Somewhere between being followed home from school by a small group of boys and that time the teacher stood there while two boys were shouting obscenities about my boobs (complete with actions), while the other boys were laughing and the girls were shouting at them to shut up, I knew I wanted to die. I knew I couldn’t do this anymore, I couldn’t be a passenger in a life I had no say in, I couldn’t be humiliated, not believed or helped when I asked for it one more time. There was nothing and no one in my life who would miss me, my parents would be better off without me, they had made it clear I was getting in the way. I remember standing in the kitchen pressing a knife into my wrist while my parents sat in the living room watching T.V.
As a child I was just a statistic, pushed into a percentage of kids who were also being bullied (sexual bullying didn’t even have a name back then) for the media. Now I have the label of a sexual assault survivor, like I did anything that no one else would have done in the same circumstances, like I have done something unique.
I may still battle with my demons, depression once it comes lurks forever but luckily, I now have other labels to, ones that I am proud of; That of wife (age 28), homeowner (age 24), mother to the furry four-legged kind, sister and campaigner for bullying and mental health. I love travelling, photography (I did this at college), reading and writing (I have published two books). I’m not scared to try new things and I’m not scared at what life throws at me anymore because I know how strong I am. I moved a mountain all by myself to be here today after all.
Have you read Matt Haig’s Reason’s to Stay Alive? It was him who wrote in his book “On a Tuesday years from now you will look out to the wild blue sea and as the salty air fills your lungs you will be proud that you never stopped living” and it’s true. I have stood many a time looking out to sea, at the top of a mountain and on my wedding day holding my best friends hand at the alter and thought this. I’m so, so proud of all the things I have achieved and all the things I will achieve but most of all I’m proud to have not stopped living.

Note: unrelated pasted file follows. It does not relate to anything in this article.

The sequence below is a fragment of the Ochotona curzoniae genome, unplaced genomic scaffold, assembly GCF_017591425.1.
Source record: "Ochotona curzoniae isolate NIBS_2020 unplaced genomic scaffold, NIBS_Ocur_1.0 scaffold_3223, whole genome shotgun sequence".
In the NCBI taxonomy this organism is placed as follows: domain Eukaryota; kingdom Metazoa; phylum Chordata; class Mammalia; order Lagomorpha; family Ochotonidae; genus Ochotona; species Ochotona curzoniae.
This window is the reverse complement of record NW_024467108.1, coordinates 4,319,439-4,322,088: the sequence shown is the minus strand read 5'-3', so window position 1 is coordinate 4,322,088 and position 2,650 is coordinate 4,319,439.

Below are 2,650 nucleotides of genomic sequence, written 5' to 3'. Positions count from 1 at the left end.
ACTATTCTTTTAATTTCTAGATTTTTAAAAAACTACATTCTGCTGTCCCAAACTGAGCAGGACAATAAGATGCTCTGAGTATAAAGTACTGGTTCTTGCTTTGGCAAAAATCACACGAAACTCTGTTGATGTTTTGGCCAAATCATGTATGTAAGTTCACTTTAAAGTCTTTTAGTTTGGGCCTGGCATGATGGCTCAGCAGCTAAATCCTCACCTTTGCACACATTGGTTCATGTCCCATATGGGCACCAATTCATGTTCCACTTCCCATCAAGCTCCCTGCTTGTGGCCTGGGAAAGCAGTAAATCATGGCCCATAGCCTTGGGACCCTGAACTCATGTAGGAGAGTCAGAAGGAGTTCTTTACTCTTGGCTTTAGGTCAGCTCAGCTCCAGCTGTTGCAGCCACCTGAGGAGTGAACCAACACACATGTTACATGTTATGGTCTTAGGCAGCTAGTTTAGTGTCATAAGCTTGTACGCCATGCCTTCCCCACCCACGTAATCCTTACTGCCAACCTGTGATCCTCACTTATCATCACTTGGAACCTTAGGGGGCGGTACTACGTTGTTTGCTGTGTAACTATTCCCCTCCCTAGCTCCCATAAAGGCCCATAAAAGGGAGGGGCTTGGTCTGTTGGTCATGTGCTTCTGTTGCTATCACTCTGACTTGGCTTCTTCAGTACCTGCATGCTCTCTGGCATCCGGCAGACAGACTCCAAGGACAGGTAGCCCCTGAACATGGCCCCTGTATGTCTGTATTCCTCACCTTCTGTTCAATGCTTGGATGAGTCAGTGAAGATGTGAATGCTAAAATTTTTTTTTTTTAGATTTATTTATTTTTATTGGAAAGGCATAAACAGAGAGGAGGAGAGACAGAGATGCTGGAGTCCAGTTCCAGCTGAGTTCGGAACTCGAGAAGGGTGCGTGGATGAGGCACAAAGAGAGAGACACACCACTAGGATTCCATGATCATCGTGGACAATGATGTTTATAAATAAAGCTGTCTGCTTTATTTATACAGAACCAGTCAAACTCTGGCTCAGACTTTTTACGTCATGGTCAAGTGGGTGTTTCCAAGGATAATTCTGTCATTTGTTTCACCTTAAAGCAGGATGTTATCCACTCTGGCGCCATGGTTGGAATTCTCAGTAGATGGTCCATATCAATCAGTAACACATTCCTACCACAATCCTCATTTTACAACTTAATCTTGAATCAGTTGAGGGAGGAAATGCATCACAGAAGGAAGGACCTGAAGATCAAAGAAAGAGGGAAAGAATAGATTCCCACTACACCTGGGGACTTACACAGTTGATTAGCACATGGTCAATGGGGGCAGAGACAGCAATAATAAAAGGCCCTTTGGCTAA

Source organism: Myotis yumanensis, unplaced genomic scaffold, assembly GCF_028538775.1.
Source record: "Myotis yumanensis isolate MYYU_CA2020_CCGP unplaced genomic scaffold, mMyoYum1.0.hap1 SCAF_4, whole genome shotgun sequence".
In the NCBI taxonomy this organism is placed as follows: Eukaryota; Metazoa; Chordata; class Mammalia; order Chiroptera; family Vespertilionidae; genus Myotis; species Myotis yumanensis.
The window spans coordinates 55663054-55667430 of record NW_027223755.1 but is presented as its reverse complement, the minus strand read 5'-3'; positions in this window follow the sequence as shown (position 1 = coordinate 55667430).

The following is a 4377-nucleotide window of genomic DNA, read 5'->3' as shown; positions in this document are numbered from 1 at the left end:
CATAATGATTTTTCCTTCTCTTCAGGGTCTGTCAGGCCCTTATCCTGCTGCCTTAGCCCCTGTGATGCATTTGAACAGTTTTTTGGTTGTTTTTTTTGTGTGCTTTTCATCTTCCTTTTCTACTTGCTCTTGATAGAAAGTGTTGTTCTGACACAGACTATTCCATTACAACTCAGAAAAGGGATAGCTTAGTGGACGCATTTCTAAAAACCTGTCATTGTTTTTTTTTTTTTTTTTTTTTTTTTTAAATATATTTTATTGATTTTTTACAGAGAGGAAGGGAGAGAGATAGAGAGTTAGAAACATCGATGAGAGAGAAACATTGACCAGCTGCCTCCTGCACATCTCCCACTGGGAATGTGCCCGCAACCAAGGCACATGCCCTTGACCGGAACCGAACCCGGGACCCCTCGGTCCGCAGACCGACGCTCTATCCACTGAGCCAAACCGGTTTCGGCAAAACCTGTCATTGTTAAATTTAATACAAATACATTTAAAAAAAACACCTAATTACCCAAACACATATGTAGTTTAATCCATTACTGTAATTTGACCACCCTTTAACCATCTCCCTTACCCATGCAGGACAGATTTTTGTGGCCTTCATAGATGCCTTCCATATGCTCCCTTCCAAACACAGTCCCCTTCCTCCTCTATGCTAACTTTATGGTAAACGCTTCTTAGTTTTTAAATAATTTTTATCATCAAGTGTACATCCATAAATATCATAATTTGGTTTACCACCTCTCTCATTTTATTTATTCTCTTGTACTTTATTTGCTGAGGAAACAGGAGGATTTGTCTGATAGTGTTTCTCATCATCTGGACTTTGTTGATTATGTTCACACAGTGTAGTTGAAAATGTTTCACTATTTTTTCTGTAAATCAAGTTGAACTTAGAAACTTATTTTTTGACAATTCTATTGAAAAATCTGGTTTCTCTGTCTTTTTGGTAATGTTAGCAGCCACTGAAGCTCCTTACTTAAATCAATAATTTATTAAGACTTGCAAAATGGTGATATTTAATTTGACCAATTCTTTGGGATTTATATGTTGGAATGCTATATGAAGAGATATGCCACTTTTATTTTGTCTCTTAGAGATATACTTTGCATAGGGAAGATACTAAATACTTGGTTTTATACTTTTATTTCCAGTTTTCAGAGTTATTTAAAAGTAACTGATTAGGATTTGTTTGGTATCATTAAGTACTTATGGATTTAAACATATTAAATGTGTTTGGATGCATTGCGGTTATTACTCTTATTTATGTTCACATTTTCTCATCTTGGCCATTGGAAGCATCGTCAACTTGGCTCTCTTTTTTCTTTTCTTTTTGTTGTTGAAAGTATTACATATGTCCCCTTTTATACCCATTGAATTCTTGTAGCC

Karen – @meandmylovelyhome


home reno

Infertility. Nothing can prepare you for it. I’ve always loved children and wanted nothing more than to complete a family with my husband of 7 years. As a Doctor, I’m used to the notion of hard work and perseverance to achieve what you want. You could call me naive but a part of me saw childbearing in a similar way… you try, you conceive, you enter motherhood. Of course we all know it doesn’t always work that way. Five years of trying and three failed IVF cycles later, I found myself heart broken and in despair. Will I ever get to hold my baby in my arms and feel that precious bond. Am I less of a woman for not being able to bring life in to this world. So many thoughts run through my mind. It’s so easy to feel consumed with pain, confusion and frustration. Everywhere I look I see women experiencing the one thing my heart yearns for – motherhood. I’m a true believer that we all get tested in life one way or another to see how we rise above it. I remind myself that if I continue to hope and appreciate today for what it is… tomorrow may surprise me. I will not let Infertility define me.
30 years old. Married to my childhood sweetheart. Currently renovating our first home.




I’m Becky , 31 and live in the north east of England with my husband to be and little boy, I work part time as a staff nurse alongside looking after my son called Ralph who was born in November 2015.
I have a long standing history of anxiety and depression since my teens, after the sudden death of my father due to mental illness

Post natal depression and anxiety has always been a fear of mine. I took the lowest dose anti-depressants throughout my pregnancy, some may say this is a selfish decision to make, but I made sure the effects on my baby would be minimal and I also needed to think about health and well-being. My labour and birth were quite traumatic as many are, I had a prolonged time of pushing without anything happening, which in the end resulted in needing forceps and Ralph being distressed when he arrived into the world. Neither me or my partner got to hold him as he was struggling to breathe, we never got that first skin to skin contact, which pains me to this day and I think that is where a lot of my depression and anxiety started.
It was a haze of euphoria that my baby boy was here, but I could feel my anxiety creeping up on me. I dreaded it when Jonny left and I had to look after him on my own. I could feel my heart racing and feeling like bursting into tears. I thought I will be fine once I’m home and in my own environment and just blamed it on the hormones.
During the first few weeks of his life I struggled to establish a bond, I sunk lower and lower, it was like I was on a constant high I couldn’t come down from. I let Jonny take the lead in looking after Ralph, I think looking back in hindsight I was naive about how hard motherhood would be. I was overthinking everything, worrying about Ralph constantly checking he was ok, but then on the other hand my mind was telling me I didn’t want him and if I didn’t have him all my anxiety would disperse! I was prescribed a cocktail of drugs to try and help me and get me through each day. It seemed to be getting better, for it to only get worse again. I know it was heart breaking for Jonny to see!
When Ralph was only a month old, I made the decision alongside with my health visitor, doctor and family to be admitted to a local psychiatric mother and baby unit I felt like this was my last hope, a lifeline for me to get the help I needed physically, mentally and emotional, and also to push myself to care for Ralph and help our bond, and also for Jonny to have a break, mentally and physically, the guilt I felt was unbearable. It tore Jonny apart being away from me and Ralph, he was still able to visit every day and stay over as he wished.